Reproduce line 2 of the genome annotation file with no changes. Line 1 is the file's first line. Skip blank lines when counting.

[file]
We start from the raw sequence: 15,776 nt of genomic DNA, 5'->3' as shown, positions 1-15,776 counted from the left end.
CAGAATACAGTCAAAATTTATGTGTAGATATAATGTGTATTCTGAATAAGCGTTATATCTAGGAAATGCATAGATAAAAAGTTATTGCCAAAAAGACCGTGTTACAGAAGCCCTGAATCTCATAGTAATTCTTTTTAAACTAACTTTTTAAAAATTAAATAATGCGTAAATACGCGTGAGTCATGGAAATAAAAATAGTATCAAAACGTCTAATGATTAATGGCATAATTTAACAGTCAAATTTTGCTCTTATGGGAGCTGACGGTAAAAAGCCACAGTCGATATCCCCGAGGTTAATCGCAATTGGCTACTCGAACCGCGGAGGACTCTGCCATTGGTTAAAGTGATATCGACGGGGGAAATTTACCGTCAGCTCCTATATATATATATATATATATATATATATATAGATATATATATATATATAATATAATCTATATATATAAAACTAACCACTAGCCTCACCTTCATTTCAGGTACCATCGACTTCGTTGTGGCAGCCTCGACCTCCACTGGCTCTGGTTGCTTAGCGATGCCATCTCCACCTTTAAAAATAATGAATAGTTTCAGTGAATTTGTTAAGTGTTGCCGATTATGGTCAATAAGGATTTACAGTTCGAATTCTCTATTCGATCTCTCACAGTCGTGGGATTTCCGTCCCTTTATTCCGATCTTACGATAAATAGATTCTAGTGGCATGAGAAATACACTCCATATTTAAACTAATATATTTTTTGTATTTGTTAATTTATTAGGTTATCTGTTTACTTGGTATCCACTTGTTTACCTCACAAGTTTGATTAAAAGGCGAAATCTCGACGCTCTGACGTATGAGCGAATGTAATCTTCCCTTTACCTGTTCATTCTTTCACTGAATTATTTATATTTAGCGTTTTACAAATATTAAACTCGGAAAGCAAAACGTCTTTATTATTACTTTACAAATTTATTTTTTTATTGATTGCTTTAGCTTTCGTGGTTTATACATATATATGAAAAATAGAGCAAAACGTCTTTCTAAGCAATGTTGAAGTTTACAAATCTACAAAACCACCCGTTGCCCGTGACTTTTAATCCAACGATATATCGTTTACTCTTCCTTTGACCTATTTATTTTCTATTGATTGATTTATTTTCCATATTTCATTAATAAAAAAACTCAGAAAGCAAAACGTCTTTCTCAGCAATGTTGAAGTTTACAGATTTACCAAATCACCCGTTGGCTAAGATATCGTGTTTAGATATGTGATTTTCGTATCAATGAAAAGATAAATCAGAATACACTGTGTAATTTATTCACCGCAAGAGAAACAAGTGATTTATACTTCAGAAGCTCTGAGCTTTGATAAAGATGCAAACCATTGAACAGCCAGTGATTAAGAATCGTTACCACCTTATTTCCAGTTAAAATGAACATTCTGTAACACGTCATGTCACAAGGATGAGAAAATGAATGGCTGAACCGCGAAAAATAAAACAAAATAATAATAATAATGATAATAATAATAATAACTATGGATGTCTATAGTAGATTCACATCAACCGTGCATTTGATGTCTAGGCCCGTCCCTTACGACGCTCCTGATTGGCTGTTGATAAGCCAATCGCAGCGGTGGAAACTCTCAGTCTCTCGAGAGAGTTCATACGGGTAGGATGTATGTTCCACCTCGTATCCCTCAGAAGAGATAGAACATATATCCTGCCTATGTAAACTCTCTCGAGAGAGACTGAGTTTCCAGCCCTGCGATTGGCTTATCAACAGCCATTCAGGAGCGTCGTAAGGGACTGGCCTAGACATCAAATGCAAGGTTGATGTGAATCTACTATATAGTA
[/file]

CAGAATACAGTCAAAATTTATGTGTAGATATAATGTGTATTCTGAATAAGCGTTATATCTAGGAAATGCATAGATAAAAAGTTATTGCCAAAAAGACCGTGTTACAGAAGCCCTGAATCTCATAGTAATTCTTTTTAAACTAACTTTTTAAAAATTAAATAATGCGTAAATACGCGTGAGTCATGGAAATAAAAATAGTATCAAAACGTCTAATGATTAATGGCATAATTTAACAGTCAAATTTTGCTCTTATGGGAGCTGACGGTAAAAAGCCACAGTCGATATCCCCGAGGTTAATCGCAATTGGCTACTCGAACCGCGGAGGACTCTGCCATTGGTTAAAGTGATATCGACGGGGGAAATTTACCGTCAGCTCCTATATATATATATATATATATATATATATATAGATATATATATATATATAATATAATCTATATATATAAAACTAACCACTAGCCTCACCTTCATTTCAGGTACCATCGACTTCGTTGTGGCAGCCTCGACCTCCACTGGCTCTGGTTGCTTAGCGATGCCATCTCCACCTTTAAAAATAATGAATAGTTTCAGTGAATTTGTTAAGTGTTGCCGATTATGGTCAATAAGGATTTACAGTTCGAATTCTCTATTCGATCTCTCACAGTCGTGGGATTTCCGTCCCTTTATTCCGATCTTACGATAAATAGATTCTAGTGGCATGAGAAATACACTCCATATTTAAACTAATATATTTTTTGTATTTGTTAATTTATTAGGTTATCTGTTTACTTGGTATCCACTTGTTTACCTCACAAGTTTGATTAAAAGGCGAAATCTCGACGCTCTGACGTATGAGCGAATGTAATCTTCCCTTTACCTGTTCATTCTTTCACTGAATTATTTATATTTAGCGTTTTACAAATATTAAACTCGGAAAGCAAAACGTCTTTATTATTACTTTACAAATTTATTTTTTTATTGATTGCTTTAGCTTTCGTGGTTTATACATATATATGAAAAATAGAGCAAAACGTCTTTCTAAGCAATGTTGAAGTTTACAAATCTACAAAACCACCCGTTGCCCGTGACTTTTAATCCAACGATATATCGTTTACTCTTCCTTTGACCTATTTATTTTCTATTGATTGATTTATTTTCCATATTTCATTAATAAAAAAACTCAGAAAGCAAAACGTCTTTCTCAGCAATGTTGAAGTTTACAGATTTACCAAATCACCCGTTGGCTAAGATATCGTGTTTAGATATGTGATTTTCGTATCAATGAAAAGATAAATCAGAATACACTGTGTAATTTATTCACCGCAAGAGAAACAAGTGATTTATACTTCAGAAGCTCTGAGCTTTGATAAAGATGCAAACCATTGAACAGCCAGTGATTAAGAATCGTTACCACCTTATTTCCAGTTAAAATGAACATTCTGTAACACGTCATGTCACAAGGATGAGAAAATGAATGGCTGAACCGCGAAAAATAAAACAAAATAATAATAATAATGATAATAATAATAATAACTATGGATGTCTATAGTAGATTCACATCAACCGTGCATTTGATGTCTAGGCCCGTCCCTTACGACGCTCCTGATTGGCTGTTGATAAGCCAATCGCAGCGGTGGAAACTCTCAGTCTCTCGAGAGAGTTCATACGGGTAGGATGTATGTTCCACCTCGTATCCCTCAGAAGAGATAGAACATATATCCTGCCTATGTAAACTCTCTCGAGAGAGACTGAGTTTCCAGCCCTGCGATTGGCTTATCAACAGCCATTCAGGAGCGTCGTAAGGGACTGGCCTAGACATCAAATGCAAGGTTGATGTGAATCTACTATATAGTA